With school back in session and the end of the summer not too far off (despite the continued hot days I remain optimistic that we're going to enjoy some temperate days soon--the kind that are nice in the afternoon and cool at night), I've done a little book organizing. I've returned a few library books and set aside a few books that I had only just barely started but hadn't had a chance to really properly get into and pared down my reading pile so it is slightly more manageable (my definition being fairly flexible!). Anything I set aside wasn't due to a lack of enjoyment but simply so I would feel a little less overwhelmed. I intend to work them back into my current reading as I finish other books. Besides, Carl has just announced details for RIP V for which I fully intend to participate and have been greatly looking forward to. My own details to follow in the next day or two.
I love starting new books, but I also like feeling like I am in control of the reading pile and the choice of books to read has been a little excessive lately--even for me. The titles on my right sidebar are almost all books that I am well underway in terms of reading, so this juggling of books means I can get back to a few that I started a while ago and was enjoying but got sidetracked on somewhere along the way.
It was only a matter of time before I got around to reading Wallace Stegner. I've heard only good things about him, which is no surprise after finally having a chance to start Crossing to Safety and get a feel for his prose style. The novel was published in 1987 and is set in the 1930s. By this time Stegner had already won the National Book Award and the Pulitzer Prize for two earlier novels. Crossing to Safety seems like a story filled with grand themes yet it approaches them in a quiet, introspective sort of way. Well, first impressions anyway. Since I've been reading it this afternoon I thought I'd share a little teaser from it. The story is about the friendship between two couples which spans decades. They meet when the husbands take up teaching positions at a midwestern university in the English department. As the story is set in academia there are some interesting conversations about poetry and literature, which I'm enjoying listening in on.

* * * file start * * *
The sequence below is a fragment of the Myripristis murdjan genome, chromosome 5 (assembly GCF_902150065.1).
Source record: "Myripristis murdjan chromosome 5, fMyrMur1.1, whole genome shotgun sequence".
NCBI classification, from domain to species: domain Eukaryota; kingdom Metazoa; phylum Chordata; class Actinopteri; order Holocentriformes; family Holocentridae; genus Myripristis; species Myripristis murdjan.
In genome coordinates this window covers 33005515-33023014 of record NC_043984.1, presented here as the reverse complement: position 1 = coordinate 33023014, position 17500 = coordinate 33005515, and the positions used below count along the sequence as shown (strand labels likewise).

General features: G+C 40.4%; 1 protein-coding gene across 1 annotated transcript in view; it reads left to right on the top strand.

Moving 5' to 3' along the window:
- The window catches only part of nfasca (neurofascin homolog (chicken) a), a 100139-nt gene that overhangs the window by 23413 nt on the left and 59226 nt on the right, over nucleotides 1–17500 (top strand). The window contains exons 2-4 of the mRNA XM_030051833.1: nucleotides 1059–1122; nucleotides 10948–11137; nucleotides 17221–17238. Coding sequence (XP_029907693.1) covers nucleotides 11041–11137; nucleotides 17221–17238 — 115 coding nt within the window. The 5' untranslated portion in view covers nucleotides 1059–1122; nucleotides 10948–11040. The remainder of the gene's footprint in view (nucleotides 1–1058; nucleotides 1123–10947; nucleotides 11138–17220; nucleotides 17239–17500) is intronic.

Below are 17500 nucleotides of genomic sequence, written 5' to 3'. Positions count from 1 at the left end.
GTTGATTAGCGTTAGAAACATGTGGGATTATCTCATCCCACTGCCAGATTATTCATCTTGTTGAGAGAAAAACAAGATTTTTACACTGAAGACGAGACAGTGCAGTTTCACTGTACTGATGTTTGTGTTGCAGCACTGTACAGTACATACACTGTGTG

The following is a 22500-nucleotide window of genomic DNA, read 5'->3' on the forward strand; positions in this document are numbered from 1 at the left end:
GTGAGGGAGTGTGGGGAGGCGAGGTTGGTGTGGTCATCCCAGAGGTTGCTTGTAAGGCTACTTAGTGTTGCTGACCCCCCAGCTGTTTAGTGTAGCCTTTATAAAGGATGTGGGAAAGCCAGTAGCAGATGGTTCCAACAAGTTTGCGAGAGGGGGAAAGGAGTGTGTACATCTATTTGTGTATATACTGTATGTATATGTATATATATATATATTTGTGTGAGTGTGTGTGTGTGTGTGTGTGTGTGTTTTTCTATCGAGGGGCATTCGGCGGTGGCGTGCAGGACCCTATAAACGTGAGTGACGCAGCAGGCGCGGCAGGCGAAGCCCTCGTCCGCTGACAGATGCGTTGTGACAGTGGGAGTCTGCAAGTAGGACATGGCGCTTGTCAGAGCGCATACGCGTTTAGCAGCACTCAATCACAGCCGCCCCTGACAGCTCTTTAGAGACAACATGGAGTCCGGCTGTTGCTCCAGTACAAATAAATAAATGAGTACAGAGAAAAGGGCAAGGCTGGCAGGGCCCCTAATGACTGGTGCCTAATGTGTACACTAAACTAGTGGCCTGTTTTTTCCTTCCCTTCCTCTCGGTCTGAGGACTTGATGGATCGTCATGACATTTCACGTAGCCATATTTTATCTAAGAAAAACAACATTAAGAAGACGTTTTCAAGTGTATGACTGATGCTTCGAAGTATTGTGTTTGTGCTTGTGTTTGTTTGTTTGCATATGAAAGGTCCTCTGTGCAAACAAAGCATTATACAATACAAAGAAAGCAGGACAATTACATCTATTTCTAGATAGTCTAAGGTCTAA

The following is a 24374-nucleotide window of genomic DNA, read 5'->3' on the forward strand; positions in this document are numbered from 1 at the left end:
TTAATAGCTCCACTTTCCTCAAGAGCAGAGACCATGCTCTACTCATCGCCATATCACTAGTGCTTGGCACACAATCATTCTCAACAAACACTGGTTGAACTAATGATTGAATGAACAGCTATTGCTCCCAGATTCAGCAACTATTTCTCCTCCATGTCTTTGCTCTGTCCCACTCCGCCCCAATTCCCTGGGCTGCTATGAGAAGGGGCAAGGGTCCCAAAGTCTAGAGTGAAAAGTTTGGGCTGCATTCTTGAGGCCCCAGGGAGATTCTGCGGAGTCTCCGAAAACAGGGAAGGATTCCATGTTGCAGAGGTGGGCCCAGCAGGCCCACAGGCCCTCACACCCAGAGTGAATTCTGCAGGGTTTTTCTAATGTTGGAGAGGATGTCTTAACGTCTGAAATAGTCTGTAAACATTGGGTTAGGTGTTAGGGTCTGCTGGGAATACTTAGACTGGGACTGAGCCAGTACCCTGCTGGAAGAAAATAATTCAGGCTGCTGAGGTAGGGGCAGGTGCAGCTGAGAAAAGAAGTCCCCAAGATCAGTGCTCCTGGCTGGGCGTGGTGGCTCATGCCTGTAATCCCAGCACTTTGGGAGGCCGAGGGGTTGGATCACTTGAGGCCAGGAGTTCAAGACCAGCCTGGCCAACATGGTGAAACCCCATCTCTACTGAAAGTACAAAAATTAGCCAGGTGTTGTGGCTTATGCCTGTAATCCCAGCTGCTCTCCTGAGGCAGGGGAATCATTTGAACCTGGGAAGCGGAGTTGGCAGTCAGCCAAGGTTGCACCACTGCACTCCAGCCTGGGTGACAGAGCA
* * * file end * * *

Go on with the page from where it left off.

"Are writers reporters, prophets, crazies, entertainers, preachers, judges, what? Who appoints them as mouthpieces? If they appoint themselves, as they clearly do, how valid is the commission? If Time alone makes masterpieces, as Anatole France thought, then great writing is just trial and error tested by time, and if that's that, then above all it has to be free, it has to flow from the gift, not from outside pressures. The gift is its own justification, and there is no way of telling for sure, short of the appeal to posterity, whether it's really worth something or whether it's only the ephemeral expression of a fad or tendency, the articulation of a stereotype."
They go on to talk about outside inducements and the need for money, that libraries are full of masterpieces that were written for money. "Grub Street turns out good things almost as much as Parnassus."
Although I'm only a third of the way through Crossing to Safety I've already decided I need to read more of Stegner's work and am particularly interested because he was also a nature writer and conservationist. I've read a number of excellent nature essays this year and have discovered that I enjoy nature writing very much, so will be adding Stegner to my repertoire.